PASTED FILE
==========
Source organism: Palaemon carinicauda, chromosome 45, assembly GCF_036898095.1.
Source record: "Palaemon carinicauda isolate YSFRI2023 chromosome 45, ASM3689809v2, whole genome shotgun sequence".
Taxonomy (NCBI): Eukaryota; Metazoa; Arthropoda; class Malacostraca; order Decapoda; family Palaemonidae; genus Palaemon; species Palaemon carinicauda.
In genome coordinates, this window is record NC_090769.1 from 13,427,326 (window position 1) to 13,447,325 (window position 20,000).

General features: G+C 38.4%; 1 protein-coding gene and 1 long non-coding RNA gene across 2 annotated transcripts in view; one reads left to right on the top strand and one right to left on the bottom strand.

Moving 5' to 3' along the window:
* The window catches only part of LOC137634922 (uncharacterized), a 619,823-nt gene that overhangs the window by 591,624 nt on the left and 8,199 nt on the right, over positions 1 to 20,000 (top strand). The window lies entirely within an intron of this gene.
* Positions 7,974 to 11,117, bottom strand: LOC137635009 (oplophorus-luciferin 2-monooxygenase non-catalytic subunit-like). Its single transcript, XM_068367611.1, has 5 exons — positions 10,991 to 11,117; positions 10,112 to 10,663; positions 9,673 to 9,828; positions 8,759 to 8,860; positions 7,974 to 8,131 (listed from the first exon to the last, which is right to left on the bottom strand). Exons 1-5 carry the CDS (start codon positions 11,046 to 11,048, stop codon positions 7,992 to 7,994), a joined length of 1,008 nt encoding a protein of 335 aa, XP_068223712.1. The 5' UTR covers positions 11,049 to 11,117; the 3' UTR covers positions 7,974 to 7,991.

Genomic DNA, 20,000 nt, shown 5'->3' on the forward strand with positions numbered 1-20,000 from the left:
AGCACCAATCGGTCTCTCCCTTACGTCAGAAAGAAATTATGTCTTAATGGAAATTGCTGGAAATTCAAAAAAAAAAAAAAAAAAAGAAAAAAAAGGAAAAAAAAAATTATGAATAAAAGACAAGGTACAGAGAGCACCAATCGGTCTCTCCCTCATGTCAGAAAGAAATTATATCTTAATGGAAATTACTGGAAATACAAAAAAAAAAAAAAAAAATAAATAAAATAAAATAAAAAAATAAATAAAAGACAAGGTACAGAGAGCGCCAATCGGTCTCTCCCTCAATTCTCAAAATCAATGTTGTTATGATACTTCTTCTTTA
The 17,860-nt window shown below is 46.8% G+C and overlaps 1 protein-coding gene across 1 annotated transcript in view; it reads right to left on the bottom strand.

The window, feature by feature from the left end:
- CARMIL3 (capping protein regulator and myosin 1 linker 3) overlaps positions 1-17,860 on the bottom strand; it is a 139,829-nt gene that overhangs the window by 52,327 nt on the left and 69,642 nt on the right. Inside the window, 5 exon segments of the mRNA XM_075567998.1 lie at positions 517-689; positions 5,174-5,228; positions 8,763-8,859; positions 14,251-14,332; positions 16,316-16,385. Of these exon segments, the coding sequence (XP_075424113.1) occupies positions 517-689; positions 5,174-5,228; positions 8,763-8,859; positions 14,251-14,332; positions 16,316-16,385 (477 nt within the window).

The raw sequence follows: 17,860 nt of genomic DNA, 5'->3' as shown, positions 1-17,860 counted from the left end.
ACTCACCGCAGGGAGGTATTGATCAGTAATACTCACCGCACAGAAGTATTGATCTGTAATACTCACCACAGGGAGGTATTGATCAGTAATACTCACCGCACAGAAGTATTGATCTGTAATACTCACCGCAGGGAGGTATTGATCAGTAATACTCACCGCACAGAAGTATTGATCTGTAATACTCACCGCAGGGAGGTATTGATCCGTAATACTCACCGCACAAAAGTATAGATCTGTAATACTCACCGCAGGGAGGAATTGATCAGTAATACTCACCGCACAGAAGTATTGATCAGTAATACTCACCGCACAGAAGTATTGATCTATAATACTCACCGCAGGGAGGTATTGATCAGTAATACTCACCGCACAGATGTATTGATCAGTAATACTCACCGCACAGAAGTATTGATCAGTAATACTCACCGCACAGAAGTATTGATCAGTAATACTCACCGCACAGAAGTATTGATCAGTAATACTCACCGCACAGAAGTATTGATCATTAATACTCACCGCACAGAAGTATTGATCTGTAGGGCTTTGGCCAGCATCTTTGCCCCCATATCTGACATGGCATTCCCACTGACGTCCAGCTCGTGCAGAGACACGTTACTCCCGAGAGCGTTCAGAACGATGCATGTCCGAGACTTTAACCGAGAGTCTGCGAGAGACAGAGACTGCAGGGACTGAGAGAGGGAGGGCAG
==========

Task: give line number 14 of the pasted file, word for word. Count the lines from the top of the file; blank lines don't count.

The raw sequence follows: 17,860 nt of genomic DNA, 5'->3' as shown, positions 1-17,860 counted from the left end.